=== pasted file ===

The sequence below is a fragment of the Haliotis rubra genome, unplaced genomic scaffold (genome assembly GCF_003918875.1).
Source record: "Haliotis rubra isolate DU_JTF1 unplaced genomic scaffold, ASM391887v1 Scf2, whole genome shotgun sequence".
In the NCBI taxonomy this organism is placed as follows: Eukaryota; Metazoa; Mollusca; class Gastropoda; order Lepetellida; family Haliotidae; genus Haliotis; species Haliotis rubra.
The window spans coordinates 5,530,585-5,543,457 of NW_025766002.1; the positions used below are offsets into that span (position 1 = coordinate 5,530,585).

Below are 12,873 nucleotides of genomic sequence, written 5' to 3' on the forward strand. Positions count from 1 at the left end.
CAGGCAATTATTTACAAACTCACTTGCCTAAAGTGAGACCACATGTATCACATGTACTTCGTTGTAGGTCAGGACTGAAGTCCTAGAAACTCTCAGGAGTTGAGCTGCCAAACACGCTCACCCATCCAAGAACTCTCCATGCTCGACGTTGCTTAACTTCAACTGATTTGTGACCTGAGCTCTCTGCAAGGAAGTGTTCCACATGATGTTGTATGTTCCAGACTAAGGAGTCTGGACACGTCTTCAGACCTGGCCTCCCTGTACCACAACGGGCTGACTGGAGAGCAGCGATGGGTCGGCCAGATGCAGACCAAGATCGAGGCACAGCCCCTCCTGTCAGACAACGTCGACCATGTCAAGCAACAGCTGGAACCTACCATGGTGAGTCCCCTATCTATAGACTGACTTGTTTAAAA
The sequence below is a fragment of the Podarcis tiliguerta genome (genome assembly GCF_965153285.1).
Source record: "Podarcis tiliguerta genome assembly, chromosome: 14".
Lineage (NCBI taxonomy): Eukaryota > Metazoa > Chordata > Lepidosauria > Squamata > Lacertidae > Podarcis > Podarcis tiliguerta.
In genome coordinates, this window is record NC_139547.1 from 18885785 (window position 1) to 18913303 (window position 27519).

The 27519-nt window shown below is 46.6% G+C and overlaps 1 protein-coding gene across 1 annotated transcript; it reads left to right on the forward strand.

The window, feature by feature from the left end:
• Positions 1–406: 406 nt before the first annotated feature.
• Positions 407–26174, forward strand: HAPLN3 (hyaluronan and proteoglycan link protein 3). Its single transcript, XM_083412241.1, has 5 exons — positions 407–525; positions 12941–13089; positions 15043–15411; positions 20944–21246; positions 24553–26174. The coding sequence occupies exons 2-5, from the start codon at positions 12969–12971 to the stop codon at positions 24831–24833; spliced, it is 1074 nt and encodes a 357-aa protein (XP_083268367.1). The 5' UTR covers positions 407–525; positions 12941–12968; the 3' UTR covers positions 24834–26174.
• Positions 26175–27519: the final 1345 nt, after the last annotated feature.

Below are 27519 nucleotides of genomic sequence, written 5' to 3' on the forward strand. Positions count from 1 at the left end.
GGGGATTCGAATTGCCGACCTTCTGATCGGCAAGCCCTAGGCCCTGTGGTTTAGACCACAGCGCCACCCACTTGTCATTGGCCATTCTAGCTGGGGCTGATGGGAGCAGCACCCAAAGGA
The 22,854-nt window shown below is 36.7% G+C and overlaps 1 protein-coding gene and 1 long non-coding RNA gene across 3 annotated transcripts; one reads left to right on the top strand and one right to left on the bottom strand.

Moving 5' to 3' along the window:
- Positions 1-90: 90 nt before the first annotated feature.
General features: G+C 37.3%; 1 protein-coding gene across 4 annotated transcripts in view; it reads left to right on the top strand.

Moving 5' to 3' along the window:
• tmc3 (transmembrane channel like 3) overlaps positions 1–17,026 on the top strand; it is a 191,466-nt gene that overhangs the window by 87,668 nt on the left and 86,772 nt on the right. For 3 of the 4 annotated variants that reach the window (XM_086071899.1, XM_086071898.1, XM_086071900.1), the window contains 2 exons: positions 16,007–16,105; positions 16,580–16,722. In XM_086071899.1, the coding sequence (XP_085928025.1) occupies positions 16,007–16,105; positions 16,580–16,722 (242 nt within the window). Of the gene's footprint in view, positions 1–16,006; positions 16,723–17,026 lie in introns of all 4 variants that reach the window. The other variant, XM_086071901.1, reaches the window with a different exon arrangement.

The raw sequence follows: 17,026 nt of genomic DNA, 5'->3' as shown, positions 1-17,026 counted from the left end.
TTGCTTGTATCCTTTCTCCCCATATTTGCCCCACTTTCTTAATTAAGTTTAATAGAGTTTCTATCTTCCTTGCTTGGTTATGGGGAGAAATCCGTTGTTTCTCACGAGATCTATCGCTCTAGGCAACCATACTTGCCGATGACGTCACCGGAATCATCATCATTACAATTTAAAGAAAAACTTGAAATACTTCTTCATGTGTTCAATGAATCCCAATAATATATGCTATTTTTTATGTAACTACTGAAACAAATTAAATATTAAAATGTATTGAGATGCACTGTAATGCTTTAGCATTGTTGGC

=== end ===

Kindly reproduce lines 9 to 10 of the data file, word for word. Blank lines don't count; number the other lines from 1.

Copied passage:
Lineage (NCBI taxonomy): Eukaryota > Metazoa > Chordata > Lepidosauria > Squamata > Lacertidae > Podarcis > Podarcis tiliguerta.
In genome coordinates, this window is record NC_139547.1 from 18885785 (window position 1) to 18913303 (window position 27519).